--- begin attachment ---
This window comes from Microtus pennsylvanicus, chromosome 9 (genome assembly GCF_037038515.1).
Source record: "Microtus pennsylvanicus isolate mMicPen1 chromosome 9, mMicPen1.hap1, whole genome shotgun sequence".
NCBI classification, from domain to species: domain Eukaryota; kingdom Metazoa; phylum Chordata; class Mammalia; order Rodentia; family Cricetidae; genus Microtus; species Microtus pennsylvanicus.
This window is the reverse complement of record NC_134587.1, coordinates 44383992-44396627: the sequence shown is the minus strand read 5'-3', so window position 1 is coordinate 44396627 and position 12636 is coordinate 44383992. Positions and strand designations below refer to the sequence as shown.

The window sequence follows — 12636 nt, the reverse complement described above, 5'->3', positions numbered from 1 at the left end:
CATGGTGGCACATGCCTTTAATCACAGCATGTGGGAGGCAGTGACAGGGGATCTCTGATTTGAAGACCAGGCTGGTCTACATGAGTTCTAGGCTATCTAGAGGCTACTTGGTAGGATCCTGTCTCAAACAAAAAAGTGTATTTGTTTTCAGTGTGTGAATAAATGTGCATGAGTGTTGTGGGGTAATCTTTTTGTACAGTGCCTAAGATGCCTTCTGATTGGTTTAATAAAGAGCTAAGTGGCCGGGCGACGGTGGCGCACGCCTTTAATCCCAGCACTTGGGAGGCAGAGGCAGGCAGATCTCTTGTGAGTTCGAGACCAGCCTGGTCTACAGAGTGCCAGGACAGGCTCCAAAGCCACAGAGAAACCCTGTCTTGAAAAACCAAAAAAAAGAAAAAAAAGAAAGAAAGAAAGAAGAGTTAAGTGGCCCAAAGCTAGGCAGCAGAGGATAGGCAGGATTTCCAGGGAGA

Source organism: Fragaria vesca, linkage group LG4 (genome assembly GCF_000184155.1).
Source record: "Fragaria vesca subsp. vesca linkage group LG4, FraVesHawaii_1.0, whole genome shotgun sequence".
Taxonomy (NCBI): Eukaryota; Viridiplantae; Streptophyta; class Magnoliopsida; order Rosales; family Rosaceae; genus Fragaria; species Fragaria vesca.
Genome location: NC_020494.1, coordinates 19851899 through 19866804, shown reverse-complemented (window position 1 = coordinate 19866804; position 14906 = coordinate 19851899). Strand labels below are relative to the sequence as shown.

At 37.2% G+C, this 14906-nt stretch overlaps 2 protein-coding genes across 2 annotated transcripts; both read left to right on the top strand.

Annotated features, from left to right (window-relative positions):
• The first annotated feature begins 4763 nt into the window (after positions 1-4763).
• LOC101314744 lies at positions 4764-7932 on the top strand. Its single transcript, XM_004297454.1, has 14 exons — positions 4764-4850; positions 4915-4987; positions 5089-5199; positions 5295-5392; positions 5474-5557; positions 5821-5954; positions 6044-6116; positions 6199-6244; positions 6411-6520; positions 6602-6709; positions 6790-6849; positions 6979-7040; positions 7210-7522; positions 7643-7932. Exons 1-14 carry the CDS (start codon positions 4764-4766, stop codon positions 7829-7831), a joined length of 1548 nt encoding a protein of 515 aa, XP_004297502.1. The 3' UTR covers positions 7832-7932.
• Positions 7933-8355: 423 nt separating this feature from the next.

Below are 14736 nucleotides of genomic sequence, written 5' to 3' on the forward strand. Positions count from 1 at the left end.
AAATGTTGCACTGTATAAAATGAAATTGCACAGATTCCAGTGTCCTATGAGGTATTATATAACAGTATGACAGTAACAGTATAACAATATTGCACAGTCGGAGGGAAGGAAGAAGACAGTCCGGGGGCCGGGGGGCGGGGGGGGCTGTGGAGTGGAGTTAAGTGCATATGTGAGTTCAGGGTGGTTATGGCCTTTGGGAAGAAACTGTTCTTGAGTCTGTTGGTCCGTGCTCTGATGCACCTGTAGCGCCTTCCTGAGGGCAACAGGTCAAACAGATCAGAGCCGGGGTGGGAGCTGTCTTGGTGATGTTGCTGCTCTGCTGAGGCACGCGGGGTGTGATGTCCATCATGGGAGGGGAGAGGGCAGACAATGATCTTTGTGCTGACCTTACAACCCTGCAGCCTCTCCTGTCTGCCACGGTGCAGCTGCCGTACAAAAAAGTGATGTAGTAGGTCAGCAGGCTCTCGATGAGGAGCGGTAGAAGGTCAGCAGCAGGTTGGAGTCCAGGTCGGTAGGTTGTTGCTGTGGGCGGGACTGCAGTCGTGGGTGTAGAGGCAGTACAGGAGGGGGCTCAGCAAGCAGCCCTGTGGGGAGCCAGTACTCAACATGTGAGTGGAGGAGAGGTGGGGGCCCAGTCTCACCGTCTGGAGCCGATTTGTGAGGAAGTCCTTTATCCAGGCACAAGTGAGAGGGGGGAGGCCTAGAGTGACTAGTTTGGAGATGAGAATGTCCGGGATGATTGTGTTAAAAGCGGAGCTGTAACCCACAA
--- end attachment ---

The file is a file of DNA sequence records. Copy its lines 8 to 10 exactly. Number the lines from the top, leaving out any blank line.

Source record: "Fragaria vesca subsp. vesca linkage group LG4, FraVesHawaii_1.0, whole genome shotgun sequence".
Taxonomy (NCBI): Eukaryota; Viridiplantae; Streptophyta; class Magnoliopsida; order Rosales; family Rosaceae; genus Fragaria; species Fragaria vesca.
Genome location: NC_020494.1, coordinates 19851899 through 19866804, shown reverse-complemented (window position 1 = coordinate 19866804; position 14906 = coordinate 19851899). Strand labels below are relative to the sequence as shown.